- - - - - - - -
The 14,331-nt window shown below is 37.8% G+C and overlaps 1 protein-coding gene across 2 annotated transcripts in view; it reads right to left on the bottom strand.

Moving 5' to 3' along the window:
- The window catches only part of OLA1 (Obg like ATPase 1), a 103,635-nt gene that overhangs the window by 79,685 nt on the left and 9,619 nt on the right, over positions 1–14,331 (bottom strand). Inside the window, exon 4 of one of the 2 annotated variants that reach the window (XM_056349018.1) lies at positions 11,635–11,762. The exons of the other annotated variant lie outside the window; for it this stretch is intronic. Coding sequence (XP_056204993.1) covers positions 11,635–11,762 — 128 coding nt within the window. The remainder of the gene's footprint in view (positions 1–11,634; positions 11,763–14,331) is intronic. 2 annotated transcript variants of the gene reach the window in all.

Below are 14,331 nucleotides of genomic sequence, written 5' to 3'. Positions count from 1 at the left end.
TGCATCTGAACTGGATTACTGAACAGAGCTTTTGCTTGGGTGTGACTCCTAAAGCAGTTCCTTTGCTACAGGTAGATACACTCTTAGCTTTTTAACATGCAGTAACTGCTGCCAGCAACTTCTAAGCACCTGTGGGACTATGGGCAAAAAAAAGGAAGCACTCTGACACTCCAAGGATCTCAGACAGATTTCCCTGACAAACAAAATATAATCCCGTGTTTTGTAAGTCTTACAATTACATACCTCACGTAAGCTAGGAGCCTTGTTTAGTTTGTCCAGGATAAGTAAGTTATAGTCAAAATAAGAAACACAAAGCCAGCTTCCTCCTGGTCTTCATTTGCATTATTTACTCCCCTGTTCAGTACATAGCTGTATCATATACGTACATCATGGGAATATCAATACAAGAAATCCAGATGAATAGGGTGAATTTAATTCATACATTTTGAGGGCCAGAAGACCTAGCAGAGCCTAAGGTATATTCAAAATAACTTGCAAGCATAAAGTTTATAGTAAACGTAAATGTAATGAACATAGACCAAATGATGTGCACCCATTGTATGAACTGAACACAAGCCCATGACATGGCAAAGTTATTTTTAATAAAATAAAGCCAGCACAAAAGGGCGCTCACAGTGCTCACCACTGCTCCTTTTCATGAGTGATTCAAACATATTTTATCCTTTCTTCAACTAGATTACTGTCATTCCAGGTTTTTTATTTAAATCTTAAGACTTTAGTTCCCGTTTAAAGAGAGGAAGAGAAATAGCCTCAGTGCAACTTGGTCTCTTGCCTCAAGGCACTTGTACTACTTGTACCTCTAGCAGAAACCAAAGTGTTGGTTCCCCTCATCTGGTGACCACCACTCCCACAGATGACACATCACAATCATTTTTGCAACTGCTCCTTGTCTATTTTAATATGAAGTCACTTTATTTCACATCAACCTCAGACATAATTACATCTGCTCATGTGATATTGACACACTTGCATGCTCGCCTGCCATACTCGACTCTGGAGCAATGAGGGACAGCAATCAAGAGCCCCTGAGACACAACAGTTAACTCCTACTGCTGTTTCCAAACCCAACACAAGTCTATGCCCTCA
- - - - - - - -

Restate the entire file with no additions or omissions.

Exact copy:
The 14,331-nt window shown below is 37.8% G+C and overlaps 1 protein-coding gene across 2 annotated transcripts in view; it reads right to left on the bottom strand.

Moving 5' to 3' along the window:
- The window catches only part of OLA1 (Obg like ATPase 1), a 103,635-nt gene that overhangs the window by 79,685 nt on the left and 9,619 nt on the right, over positions 1–14,331 (bottom strand). Inside the window, exon 4 of one of the 2 annotated variants that reach the window (XM_056349018.1) lies at positions 11,635–11,762. The exons of the other annotated variant lie outside the window; for it this stretch is intronic. Coding sequence (XP_056204993.1) covers positions 11,635–11,762 — 128 coding nt within the window. The remainder of the gene's footprint in view (positions 1–11,634; positions 11,763–14,331) is intronic. 2 annotated transcript variants of the gene reach the window in all.

Below are 14,331 nucleotides of genomic sequence, written 5' to 3'. Positions count from 1 at the left end.
TGCATCTGAACTGGATTACTGAACAGAGCTTTTGCTTGGGTGTGACTCCTAAAGCAGTTCCTTTGCTACAGGTAGATACACTCTTAGCTTTTTAACATGCAGTAACTGCTGCCAGCAACTTCTAAGCACCTGTGGGACTATGGGCAAAAAAAAGGAAGCACTCTGACACTCCAAGGATCTCAGACAGATTTCCCTGACAAACAAAATATAATCCCGTGTTTTGTAAGTCTTACAATTACATACCTCACGTAAGCTAGGAGCCTTGTTTAGTTTGTCCAGGATAAGTAAGTTATAGTCAAAATAAGAAACACAAAGCCAGCTTCCTCCTGGTCTTCATTTGCATTATTTACTCCCCTGTTCAGTACATAGCTGTATCATATACGTACATCATGGGAATATCAATACAAGAAATCCAGATGAATAGGGTGAATTTAATTCATACATTTTGAGGGCCAGAAGACCTAGCAGAGCCTAAGGTATATTCAAAATAACTTGCAAGCATAAAGTTTATAGTAAACGTAAATGTAATGAACATAGACCAAATGATGTGCACCCATTGTATGAACTGAACACAAGCCCATGACATGGCAAAGTTATTTTTAATAAAATAAAGCCAGCACAAAAGGGCGCTCACAGTGCTCACCACTGCTCCTTTTCATGAGTGATTCAAACATATTTTATCCTTTCTTCAACTAGATTACTGTCATTCCAGGTTTTTTATTTAAATCTTAAGACTTTAGTTCCCGTTTAAAGAGAGGAAGAGAAATAGCCTCAGTGCAACTTGGTCTCTTGCCTCAAGGCACTTGTACTACTTGTACCTCTAGCAGAAACCAAAGTGTTGGTTCCCCTCATCTGGTGACCACCACTCCCACAGATGACACATCACAATCATTTTTGCAACTGCTCCTTGTCTATTTTAATATGAAGTCACTTTATTTCACATCAACCTCAGACATAATTACATCTGCTCATGTGATATTGACACACTTGCATGCTCGCCTGCCATACTCGACTCTGGAGCAATGAGGGACAGCAATCAAGAGCCCCTGAGACACAACAGTTAACTCCTACTGCTGTTTCCAAACCCAACACAAGTCTATGCCCTCA